Third, keep in tune with the times. Times change. Although our message is based on the Bible and unchanging truths, our presentation may change with the times. Our message is unchanging. With regard to methods, we usually need to change with the times. Methods move on. You have to know what is going on around you and move with the times. In some cases it is best that you be aligned with the times, neither ahead nor behind. Seldom is it wise to be behind the times. Sometimes a leader needs to be ahead of the group he leads. This enables him to lead others toward new goals. If a leader gets too far ahead, he may have to patiently pursue his goals while time catches up.
Fourth, make delay work for you. You may be delayed by people who have authority over you, by the circumstances of life, by unforeseen obstacles, and many other factors. When you experience delay, but still want to reach your goal, you can use the delay time to build a better outreach. During delay time, your worthy goals may be refined, but this only will make them more worthy. Achieving the goals will be worth the delay. Very often, as time passes we understand better the reason for the delay.
So it is best to keep our focus on the steps we need to take to improve what we are doing.
Fifth, respect everyone but do not fear anyone. Obviously, I am talking about your colleagues, not lawless people. Within your organization, treat everyone both above you and below you on your organization chart with respect. Also, we must respect those with whom we work who are not in our organization. Most people, including leaders, want to be respected but not feared. Good leaders in the church do not want to be feared. They know that you cannot do your best work when you are afraid. Everyone should just be courteous to each other.
Sixth, sometimes you have to lose in order to win. One of the most striking features of Christ's teaching was the paradox of “gain through loss.” He taught, for example, that when people compel us to go one mile, we should go two. This is true both for organizations and for individuals. As we work with others, there will be times when we may have to “lose,” but it is amazing how many times our “loss” turns to “gain.”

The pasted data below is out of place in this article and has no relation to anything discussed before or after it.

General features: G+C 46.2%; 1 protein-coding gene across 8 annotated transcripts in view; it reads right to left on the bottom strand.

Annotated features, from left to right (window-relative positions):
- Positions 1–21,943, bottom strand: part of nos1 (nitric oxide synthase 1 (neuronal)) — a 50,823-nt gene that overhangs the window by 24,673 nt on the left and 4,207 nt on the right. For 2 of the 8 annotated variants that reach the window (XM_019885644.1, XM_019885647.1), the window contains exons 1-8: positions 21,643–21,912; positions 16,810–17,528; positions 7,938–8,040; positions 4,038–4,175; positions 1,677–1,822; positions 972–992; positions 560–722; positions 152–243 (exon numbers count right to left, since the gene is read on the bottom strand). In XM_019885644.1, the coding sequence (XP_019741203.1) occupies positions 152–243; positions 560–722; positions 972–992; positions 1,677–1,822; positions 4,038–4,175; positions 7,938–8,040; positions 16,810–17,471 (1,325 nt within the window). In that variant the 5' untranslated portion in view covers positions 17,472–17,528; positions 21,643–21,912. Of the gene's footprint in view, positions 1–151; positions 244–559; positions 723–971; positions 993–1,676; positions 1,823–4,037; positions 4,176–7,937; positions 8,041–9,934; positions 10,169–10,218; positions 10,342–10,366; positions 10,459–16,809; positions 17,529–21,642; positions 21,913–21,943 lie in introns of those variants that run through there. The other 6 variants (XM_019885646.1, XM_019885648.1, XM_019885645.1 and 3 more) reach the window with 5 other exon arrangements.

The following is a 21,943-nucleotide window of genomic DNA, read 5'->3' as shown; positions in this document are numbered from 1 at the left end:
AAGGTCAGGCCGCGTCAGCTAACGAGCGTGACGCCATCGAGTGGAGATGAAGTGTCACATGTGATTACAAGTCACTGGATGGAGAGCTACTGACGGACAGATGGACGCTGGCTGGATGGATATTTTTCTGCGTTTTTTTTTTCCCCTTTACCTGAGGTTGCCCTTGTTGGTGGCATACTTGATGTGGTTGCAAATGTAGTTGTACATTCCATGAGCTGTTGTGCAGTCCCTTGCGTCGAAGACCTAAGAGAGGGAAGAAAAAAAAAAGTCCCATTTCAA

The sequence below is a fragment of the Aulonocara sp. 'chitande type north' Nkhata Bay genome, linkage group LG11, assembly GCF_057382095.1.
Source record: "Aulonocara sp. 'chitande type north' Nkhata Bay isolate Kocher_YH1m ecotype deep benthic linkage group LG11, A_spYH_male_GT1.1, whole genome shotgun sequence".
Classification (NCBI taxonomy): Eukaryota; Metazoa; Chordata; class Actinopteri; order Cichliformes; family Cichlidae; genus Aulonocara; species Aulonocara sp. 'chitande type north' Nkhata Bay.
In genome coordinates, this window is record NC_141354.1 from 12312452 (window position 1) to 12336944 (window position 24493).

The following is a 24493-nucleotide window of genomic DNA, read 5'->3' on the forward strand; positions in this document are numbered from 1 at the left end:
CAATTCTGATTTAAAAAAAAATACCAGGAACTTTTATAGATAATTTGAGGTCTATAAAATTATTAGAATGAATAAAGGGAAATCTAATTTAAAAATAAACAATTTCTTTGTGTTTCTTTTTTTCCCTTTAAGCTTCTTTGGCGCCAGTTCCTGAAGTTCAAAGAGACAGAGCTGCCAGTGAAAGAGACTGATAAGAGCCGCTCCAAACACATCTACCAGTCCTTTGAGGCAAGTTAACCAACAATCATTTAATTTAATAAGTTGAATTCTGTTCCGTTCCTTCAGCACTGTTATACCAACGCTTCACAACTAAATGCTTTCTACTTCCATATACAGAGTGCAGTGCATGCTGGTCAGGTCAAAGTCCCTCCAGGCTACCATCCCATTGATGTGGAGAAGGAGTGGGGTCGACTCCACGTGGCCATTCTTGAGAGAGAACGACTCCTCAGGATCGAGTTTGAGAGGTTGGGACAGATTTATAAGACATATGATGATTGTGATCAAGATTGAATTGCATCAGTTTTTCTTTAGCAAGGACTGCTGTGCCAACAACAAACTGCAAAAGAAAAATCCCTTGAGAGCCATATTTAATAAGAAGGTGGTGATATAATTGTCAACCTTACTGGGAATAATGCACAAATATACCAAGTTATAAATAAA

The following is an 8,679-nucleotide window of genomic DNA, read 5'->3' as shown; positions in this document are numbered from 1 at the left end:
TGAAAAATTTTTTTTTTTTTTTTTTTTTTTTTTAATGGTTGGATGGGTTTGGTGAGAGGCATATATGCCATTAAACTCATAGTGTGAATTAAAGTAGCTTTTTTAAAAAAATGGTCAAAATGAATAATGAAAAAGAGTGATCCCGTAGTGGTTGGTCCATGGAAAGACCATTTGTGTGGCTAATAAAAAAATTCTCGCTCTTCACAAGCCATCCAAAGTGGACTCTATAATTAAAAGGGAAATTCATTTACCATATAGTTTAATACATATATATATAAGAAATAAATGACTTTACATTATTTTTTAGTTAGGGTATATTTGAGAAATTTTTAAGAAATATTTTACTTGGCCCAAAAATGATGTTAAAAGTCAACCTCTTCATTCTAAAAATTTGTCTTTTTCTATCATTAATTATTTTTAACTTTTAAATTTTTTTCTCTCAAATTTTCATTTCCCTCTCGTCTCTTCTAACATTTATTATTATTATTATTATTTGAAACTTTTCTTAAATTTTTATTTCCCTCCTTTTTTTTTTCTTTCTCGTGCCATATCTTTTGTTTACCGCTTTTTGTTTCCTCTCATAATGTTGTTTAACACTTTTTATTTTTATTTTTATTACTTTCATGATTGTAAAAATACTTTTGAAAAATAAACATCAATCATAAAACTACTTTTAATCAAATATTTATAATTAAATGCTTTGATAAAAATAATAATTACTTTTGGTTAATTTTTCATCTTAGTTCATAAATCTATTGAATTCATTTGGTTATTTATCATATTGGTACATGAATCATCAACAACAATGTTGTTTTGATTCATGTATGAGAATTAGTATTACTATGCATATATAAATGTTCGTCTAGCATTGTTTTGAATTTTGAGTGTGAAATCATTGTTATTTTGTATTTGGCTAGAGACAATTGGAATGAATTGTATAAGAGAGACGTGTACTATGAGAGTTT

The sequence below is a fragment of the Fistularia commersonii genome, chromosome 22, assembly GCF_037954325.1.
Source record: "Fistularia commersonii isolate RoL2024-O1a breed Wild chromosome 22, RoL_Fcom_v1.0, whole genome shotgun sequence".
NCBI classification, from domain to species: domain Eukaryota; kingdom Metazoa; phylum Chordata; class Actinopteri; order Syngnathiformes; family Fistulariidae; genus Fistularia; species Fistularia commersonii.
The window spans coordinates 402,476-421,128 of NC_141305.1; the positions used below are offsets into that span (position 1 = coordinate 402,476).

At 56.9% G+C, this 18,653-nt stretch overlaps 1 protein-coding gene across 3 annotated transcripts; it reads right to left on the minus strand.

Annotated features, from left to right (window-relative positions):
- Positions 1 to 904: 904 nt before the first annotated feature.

Very often we win more when we think we have lost than when we think we have won.
This approach goes a step beyond the “win-win” approach that is often advocated in leadership teaching.
Working with the Leaders
This section, especially, has a twofold application. Primarily, it deals with how an international ministry can work with the leaders of the Assemblies of God World Missions (AGWM). The organization of AGWM, except for international ministries, is based on geography so the leaders supervise geographical areas. The international ministries serve in many lands. The primary loyalty of the missionaries is to the leaders in geographical areas. However, the geographical leaders often agree to work with the leaders of the international ministries in mutually acceptable ways.
There are, of course, many organizations, including institutions, churches, and companies, that do not work through another large entity such as AGWM. Even though this section is written especially with those in mind who do, much that is said applies to organizations that do not. The leaders in every organization, whether they work through a large organization or not, have to work with people who are their leaders. Leaders of corporations, for example, work with others such as their Board of Directors.